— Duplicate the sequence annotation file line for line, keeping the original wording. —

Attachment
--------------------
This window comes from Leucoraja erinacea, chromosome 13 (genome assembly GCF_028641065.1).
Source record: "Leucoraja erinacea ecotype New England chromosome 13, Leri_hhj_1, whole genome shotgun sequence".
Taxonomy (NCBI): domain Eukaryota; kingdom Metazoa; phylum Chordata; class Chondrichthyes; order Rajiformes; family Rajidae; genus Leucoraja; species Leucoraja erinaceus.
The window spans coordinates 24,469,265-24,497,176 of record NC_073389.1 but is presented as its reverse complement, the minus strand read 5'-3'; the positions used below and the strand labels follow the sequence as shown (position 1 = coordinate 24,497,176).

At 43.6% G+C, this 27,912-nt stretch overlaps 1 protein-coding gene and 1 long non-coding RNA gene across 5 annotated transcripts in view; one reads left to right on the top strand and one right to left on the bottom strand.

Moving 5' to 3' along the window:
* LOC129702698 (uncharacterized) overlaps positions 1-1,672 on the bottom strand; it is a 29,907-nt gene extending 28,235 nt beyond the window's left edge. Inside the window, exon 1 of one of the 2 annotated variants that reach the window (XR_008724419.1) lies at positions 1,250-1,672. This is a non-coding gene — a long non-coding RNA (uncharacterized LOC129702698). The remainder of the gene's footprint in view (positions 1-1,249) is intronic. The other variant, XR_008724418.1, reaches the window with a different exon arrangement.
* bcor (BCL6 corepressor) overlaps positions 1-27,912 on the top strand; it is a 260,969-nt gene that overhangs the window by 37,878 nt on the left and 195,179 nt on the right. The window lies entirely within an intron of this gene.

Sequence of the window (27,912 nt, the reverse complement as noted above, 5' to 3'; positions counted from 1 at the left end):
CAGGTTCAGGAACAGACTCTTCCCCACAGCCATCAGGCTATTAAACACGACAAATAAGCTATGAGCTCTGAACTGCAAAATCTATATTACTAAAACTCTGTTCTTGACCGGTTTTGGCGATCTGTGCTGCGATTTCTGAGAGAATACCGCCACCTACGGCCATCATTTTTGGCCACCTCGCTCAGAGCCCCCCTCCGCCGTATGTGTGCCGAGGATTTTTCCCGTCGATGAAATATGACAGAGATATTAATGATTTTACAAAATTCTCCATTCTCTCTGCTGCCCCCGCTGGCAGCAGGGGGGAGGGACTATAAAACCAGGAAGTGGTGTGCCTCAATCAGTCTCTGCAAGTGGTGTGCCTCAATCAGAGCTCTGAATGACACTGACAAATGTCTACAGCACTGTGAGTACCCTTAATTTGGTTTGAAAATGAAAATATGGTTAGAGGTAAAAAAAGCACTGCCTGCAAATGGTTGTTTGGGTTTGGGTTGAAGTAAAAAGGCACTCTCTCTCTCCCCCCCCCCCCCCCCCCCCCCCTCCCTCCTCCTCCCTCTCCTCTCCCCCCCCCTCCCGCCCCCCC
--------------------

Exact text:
This window comes from Leucoraja erinacea, chromosome 13 (genome assembly GCF_028641065.1).
Source record: "Leucoraja erinacea ecotype New England chromosome 13, Leri_hhj_1, whole genome shotgun sequence".
Taxonomy (NCBI): domain Eukaryota; kingdom Metazoa; phylum Chordata; class Chondrichthyes; order Rajiformes; family Rajidae; genus Leucoraja; species Leucoraja erinaceus.
The window spans coordinates 24,469,265-24,497,176 of record NC_073389.1 but is presented as its reverse complement, the minus strand read 5'-3'; the positions used below and the strand labels follow the sequence as shown (position 1 = coordinate 24,497,176).

At 43.6% G+C, this 27,912-nt stretch overlaps 1 protein-coding gene and 1 long non-coding RNA gene across 5 annotated transcripts in view; one reads left to right on the top strand and one right to left on the bottom strand.

Moving 5' to 3' along the window:
* LOC129702698 (uncharacterized) overlaps positions 1-1,672 on the bottom strand; it is a 29,907-nt gene extending 28,235 nt beyond the window's left edge. Inside the window, exon 1 of one of the 2 annotated variants that reach the window (XR_008724419.1) lies at positions 1,250-1,672. This is a non-coding gene — a long non-coding RNA (uncharacterized LOC129702698). The remainder of the gene's footprint in view (positions 1-1,249) is intronic. The other variant, XR_008724418.1, reaches the window with a different exon arrangement.
* bcor (BCL6 corepressor) overlaps positions 1-27,912 on the top strand; it is a 260,969-nt gene that overhangs the window by 37,878 nt on the left and 195,179 nt on the right. The window lies entirely within an intron of this gene.

Sequence of the window (27,912 nt, the reverse complement as noted above, 5' to 3'; positions counted from 1 at the left end):
CAGGTTCAGGAACAGACTCTTCCCCACAGCCATCAGGCTATTAAACACGACAAATAAGCTATGAGCTCTGAACTGCAAAATCTATATTACTAAAACTCTGTTCTTGACCGGTTTTGGCGATCTGTGCTGCGATTTCTGAGAGAATACCGCCACCTACGGCCATCATTTTTGGCCACCTCGCTCAGAGCCCCCCTCCGCCGTATGTGTGCCGAGGATTTTTCCCGTCGATGAAATATGACAGAGATATTAATGATTTTACAAAATTCTCCATTCTCTCTGCTGCCCCCGCTGGCAGCAGGGGGGAGGGACTATAAAACCAGGAAGTGGTGTGCCTCAATCAGTCTCTGCAAGTGGTGTGCCTCAATCAGAGCTCTGAATGACACTGACAAATGTCTACAGCACTGTGAGTACCCTTAATTTGGTTTGAAAATGAAAATATGGTTAGAGGTAAAAAAAGCACTGCCTGCAAATGGTTGTTTGGGTTTGGGTTGAAGTAAAAAGGCACTCTCTCTCTCCCCCCCCCCCCCCCCCCCCCCCTCCCTCCTCCTCCCTCTCCTCTCCCCCCCCCTCCCGCCCCCCC